Game Design Analysis – Tactical Space Battle

This is going to be a breakdown of the basic outline of the game I am currently working on, since it is coming slower than I would like.

I probably should have been writing these up for all of my games, and might go back and add the first few in later.

The current game is a turn based strategy game similar in nature to Game #2 (it is basically the same game with a different theme and in a different programming language/platform).

The 10 Things

For each of these games, I tried to sit down and go through the list of 10 things every game needs on paper and see if the game filled all 10 categories or if it could be coerced into filling them. This is the breakdown of my latest efforts.

#1 The Goal

The goal of this game, as in most war themed strategy games, is to completely eradicate your opponents units from the field of play. Wipe them out, all of them.

That was easy right?

#2 The Rules

My first instinct when making this game was, “Oh I know what the rules will be, gonna program them in, shouldn’t have to write them down.” Boy was I wrong.

First of all, it helps if you can with a game like this to do a paper test to see kind of how it will play and what might and might not work. To do that, you need written down rules.

I have a list of some of the basic rules:

– Each team has 1 to N (for an as yet undetermined number of N) ships in a given round.
– Ships have a speed and can move that many spaces per turn
– Ships have armor
– Ships have turrets
– Turrets can attack enemy ships within their range to reduce their armor
– When a ships armor is reduced to 0 that ship is destroyed
– When all the opposing players ships are destroyed, you win the game
– Players take turns moving, then damage is dealt at the same time
– Players cannot see enemy ships that are out of sight range of their ships
– Each round has a limited number of turns so the game does not go on forever
– If a round ends where neither player has destroyed the enemy completely, it is a draw (for now).
– May have a series of rounds for a “campaign”.

There may be some rules I have left out here but this is the basics of the game.

#3 Interaction

What about this games forces players to react to one another?

The primary reaction should come when players spot enemy ships. They will then get to interact with them by attacking or retreating away from them.

Simple, not a whole lot of interaction. (This may need to change?)

#4 A Catch up Feature

This one is actually a bit perplexing and took some thinking. How to give somebody who has fallen behind a chance to win?

The 2 solutions that I have come up with so far are:

– If a player has 2 fewer ships than his opponent, let him move second.
– If a player has 2 fewer ships than his opponent, let him call in a ship for reinforcement.

This bit is still a work in progress.

#5 Inertia

We want the game to end eventually, and according to Mark Rosewater it should be before the player wants it to be over.

With this in mind, the game will have a turn system that ends the game after the allotted number of turns have passed. What that number is has not been determined yet.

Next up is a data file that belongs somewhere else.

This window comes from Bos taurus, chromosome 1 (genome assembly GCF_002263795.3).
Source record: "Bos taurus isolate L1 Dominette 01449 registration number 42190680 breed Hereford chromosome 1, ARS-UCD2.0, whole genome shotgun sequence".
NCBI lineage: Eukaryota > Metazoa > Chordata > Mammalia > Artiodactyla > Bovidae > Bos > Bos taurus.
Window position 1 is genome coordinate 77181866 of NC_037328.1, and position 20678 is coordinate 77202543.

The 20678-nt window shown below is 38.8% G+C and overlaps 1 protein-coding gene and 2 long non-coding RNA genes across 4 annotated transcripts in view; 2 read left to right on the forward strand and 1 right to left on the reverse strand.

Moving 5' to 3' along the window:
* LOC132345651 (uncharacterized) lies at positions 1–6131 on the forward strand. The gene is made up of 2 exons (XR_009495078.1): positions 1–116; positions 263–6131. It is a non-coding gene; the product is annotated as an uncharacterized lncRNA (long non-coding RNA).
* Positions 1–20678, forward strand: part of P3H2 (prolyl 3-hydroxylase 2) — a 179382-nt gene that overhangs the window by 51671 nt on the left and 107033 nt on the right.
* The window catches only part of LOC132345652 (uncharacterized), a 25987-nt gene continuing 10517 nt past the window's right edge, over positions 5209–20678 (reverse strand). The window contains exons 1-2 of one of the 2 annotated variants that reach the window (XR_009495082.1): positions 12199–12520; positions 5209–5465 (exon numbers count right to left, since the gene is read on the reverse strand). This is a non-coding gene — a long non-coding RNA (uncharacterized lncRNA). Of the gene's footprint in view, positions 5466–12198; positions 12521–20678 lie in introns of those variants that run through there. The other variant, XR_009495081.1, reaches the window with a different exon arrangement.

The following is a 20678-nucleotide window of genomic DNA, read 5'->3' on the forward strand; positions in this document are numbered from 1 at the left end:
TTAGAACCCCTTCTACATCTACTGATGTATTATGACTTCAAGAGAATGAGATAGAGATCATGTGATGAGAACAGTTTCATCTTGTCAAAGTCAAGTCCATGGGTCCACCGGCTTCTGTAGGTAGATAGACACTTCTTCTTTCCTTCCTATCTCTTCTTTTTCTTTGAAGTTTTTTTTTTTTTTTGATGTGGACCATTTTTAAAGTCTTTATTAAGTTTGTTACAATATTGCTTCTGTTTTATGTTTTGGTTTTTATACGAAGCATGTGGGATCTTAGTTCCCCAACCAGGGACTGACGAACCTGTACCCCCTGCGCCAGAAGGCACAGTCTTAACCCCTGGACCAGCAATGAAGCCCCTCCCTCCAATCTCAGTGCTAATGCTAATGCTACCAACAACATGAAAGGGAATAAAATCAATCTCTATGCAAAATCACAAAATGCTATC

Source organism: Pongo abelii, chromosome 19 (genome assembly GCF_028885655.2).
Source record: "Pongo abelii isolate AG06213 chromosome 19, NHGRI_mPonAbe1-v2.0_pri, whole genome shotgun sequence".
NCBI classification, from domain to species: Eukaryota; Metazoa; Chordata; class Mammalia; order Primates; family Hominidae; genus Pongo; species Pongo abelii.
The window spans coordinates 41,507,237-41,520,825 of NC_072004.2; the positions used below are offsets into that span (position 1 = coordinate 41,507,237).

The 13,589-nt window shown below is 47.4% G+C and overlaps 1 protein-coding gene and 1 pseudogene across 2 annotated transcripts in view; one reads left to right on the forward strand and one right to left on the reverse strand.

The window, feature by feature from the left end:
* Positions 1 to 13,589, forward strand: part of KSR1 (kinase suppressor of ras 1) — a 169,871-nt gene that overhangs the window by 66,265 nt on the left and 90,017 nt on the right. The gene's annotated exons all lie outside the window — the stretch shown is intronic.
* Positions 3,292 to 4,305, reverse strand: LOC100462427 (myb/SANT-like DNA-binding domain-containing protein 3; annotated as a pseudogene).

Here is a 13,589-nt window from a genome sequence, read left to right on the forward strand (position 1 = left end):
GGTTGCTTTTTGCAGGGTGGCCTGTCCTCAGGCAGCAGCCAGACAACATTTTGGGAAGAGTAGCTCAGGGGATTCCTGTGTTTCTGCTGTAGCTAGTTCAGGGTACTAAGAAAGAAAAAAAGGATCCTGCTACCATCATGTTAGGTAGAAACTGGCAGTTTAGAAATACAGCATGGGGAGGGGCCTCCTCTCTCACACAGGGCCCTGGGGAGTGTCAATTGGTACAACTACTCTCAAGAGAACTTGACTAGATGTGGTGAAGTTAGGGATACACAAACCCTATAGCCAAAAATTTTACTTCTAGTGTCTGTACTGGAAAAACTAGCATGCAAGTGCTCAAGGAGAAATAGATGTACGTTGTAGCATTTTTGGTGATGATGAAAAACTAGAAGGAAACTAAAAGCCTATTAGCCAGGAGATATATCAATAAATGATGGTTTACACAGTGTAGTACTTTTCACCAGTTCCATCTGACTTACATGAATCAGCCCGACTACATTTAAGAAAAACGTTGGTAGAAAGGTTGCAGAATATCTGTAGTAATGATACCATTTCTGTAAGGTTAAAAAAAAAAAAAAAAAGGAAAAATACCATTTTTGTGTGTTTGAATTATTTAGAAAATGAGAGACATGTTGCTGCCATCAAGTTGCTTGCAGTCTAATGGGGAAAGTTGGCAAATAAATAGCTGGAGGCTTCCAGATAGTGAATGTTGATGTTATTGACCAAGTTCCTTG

#6 Surprise

Surprise is the elements of the game the player cannot predict. This is usually based on hidden information or randomness.

As with many strategy games, the surprise in this game derives from a fog of war that hides enemy position and movement.

Moving a ship to find an enemy ship nearby, having a ship you can’t see attack one of your ships, each of these surprises the player.

#7 Strategy

What about this game allows a player to get better over time?

Learning which units to scout with, how to best order your attacks to maximize the damage, and learning which units to put into a round for the good of the overall campaign.

These are the areas that I suspect will allow a player to get better over time.

#8 Fun

By far the hardest element of game design to predict and design. I have no idea if this game will be fun. It is based off of several other games that I find fun, but it is hard to say if it is.

This is a whole topic that many have discussed and debated but the proof is in the pudding. You will find out when you ask people to play your game.

#9 Flavor

A game that was just numbers and increasing and decreasing them would be pretty boring. But when those numbers represent the armor of your frigate as it takes fire from an enemy battleship, they become more meaningful.

The flavor of this game is not complete but has its basis in the sic-fi grand space battle realm.

#10 A Hook

How do we get people to play this game? A cool trailer, awesome screenshots, perhaps a compelling description?

This is marketing, but as a game designer and creator it is important. Why should people play your game?

I think the hook will be commanding your fleet and making the choices that keep your ships from destruction and lead to victory. Not necessarily the strongest hook, but the best I could come up with in short notice.

A Work in Progress

Clearly several of these points are not very strong and need a bit more fleshing out. As I get more games under my belt, the experience will hopefully lend me some insight into some of the more tricky points so I can design around them better.

I Want to Be a Better Developer